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U.S. home prices reached record high this summer

Homebuyers facing challenges in hot market
Homebuyers facing challenges in hot housing market 06:55

U.S. home prices jumped by a record amount in June as homebuyers competed for a limited supply of available houses, the latest evidence that the housing market remains red-hot.

The S&P CoreLogic Case-Shiller 20-city home price index soared 19.1% in June compared with a year earlier, the largest increase on records dating back to 2000. The annual price gains in June were higher in all 20 cities than they were in May. Prices are now at record highs in 19 of the 20 cities, with the exception of Chicago.

"The last several months have been extraordinary not only in the level of price gains, but in the consistency of gains across the country," said Craig Lazzara, managing director of index investment strategy at S&P DJI.

Prices rose in June by the most in Phoenix, where they soared 29.3% compared with a year earlier, followed by San Diego, with a 27.1% increase, and Seattle, at 25%.

The COVID-19 pandemic has driven many Americans to seek homes in suburban areas that provide more space and are not as congested as apartments in big cities. Yet many other homeowners have been reluctant to sell during the pandemic, and the construction of new homes has foundered amid shortages of materials, land and labor.

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That left just 1.32 million existing homes for sale in July, down 12% from a year earlier. Yet there are signs that the high prices are encouraging more people to sell, as the number of available homes rose in July compared with the previous month.

Homes increasingly "unaffordable"

Another challenge for would-be homebuyers is competition from investors, including some Wall Street firms, who are purchasing single-family homes for rent. There are 20% fewer houses for sale today than a year ago, and the few houses that are available are increasingly going to cash-rich buyers or investors.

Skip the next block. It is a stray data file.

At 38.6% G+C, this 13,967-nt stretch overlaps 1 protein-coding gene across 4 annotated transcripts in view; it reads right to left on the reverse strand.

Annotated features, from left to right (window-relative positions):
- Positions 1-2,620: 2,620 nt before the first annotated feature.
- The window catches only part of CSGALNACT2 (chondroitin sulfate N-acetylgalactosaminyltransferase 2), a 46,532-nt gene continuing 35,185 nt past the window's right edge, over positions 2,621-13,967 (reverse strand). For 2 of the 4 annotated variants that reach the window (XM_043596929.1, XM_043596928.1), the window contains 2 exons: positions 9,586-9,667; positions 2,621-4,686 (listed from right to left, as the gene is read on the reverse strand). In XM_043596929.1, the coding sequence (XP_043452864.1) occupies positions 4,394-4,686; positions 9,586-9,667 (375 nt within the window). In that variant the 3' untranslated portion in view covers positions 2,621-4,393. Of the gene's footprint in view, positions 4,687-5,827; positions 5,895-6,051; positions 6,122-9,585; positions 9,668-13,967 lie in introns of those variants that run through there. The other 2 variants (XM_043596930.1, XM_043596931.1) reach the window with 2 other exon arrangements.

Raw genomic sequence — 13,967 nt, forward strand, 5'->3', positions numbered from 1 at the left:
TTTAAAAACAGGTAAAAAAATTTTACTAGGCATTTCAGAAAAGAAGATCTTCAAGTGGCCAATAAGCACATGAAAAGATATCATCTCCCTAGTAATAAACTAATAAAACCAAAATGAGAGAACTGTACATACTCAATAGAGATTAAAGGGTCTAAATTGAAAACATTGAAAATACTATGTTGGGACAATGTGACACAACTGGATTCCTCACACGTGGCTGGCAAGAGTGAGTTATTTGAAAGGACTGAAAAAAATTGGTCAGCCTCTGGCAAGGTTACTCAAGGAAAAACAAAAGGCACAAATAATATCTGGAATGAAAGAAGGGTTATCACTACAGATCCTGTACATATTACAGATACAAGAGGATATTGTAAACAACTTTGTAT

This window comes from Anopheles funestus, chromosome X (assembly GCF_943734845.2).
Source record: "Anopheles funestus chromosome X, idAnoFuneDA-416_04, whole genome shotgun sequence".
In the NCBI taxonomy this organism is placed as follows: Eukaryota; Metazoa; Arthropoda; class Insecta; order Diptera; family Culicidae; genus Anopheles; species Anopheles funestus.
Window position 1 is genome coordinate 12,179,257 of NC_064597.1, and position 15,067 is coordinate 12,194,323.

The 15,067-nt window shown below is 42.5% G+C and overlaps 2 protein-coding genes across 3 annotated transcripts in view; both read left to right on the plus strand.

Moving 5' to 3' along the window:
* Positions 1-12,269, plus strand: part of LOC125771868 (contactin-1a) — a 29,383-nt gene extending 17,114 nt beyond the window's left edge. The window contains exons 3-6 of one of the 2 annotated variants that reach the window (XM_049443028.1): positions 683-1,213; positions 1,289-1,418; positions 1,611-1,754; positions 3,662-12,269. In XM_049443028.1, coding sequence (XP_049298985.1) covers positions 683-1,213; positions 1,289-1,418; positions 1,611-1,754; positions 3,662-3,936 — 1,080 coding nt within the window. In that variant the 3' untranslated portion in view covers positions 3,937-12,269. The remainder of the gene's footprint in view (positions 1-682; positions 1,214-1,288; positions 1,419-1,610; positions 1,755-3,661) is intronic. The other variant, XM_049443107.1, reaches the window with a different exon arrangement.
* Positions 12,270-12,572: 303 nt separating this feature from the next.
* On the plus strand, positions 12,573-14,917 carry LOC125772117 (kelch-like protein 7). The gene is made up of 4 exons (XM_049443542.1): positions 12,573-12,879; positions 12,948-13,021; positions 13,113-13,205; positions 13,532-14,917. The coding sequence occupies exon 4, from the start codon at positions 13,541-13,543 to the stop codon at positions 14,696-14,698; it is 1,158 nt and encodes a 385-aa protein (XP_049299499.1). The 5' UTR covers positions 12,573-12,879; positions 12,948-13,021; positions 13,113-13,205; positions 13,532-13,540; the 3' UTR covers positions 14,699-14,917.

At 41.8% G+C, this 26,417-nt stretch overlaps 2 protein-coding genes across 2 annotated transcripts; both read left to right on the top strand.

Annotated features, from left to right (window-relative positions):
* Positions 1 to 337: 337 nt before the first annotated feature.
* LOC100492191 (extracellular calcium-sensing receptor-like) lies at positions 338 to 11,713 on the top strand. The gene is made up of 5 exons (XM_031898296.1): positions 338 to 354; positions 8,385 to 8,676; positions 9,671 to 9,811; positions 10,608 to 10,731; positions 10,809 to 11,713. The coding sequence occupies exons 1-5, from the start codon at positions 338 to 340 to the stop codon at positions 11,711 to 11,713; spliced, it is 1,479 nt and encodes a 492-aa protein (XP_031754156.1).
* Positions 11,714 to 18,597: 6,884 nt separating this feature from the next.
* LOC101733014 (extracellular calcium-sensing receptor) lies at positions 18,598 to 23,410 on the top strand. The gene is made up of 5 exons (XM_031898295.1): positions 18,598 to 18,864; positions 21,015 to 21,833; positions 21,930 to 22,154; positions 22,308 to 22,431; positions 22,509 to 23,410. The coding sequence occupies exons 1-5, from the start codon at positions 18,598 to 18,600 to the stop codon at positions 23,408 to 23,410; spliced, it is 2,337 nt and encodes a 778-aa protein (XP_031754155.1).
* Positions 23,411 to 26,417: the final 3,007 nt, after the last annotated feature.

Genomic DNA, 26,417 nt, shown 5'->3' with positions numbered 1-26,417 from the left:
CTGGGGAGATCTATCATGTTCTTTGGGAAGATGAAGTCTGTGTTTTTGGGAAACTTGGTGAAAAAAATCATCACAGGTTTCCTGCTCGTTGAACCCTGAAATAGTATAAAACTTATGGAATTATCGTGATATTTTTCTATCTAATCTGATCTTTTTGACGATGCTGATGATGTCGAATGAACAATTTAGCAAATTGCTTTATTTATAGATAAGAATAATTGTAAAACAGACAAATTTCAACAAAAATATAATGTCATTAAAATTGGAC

High-end buyers are flush with money, thanks to record-high stock prices and a strong recovery for professional workers, who were less likely to lose their jobs in the pandemic than working-class employees. Nearly a quarter of all existing home sales in July were all-cash sales, up from 16% a year earlier. That's pushing up home prices, with the result that 4 in 10 counties nationwide are deemed "unaffordable" for homeownership.

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Many first-time homebuyers, who have fewer resources, are finding they can't compete and have to keep renting. 

There are signs that the high prices are cooling sales a bit. Sales of existing homes rose 1.5% in July from a year earlier, a separate report by the National Association of Realtors showed last week. That's a much slower pace than the previous month. And the number of contracts signed to buy homes, a leading indicator of final sales, has fallen for two straight months.

"While house price growth continued to boom, other data suggest a slowdown is on the horizon," Sam Hall, assistant property economist at Capital Economics, said in a report. Hall points to a 25% drop in mortgage applications and statistics from Fannie Mae reporting showing that only 28% of households, the lowest in a decade, that think now is a good time to buy a home.

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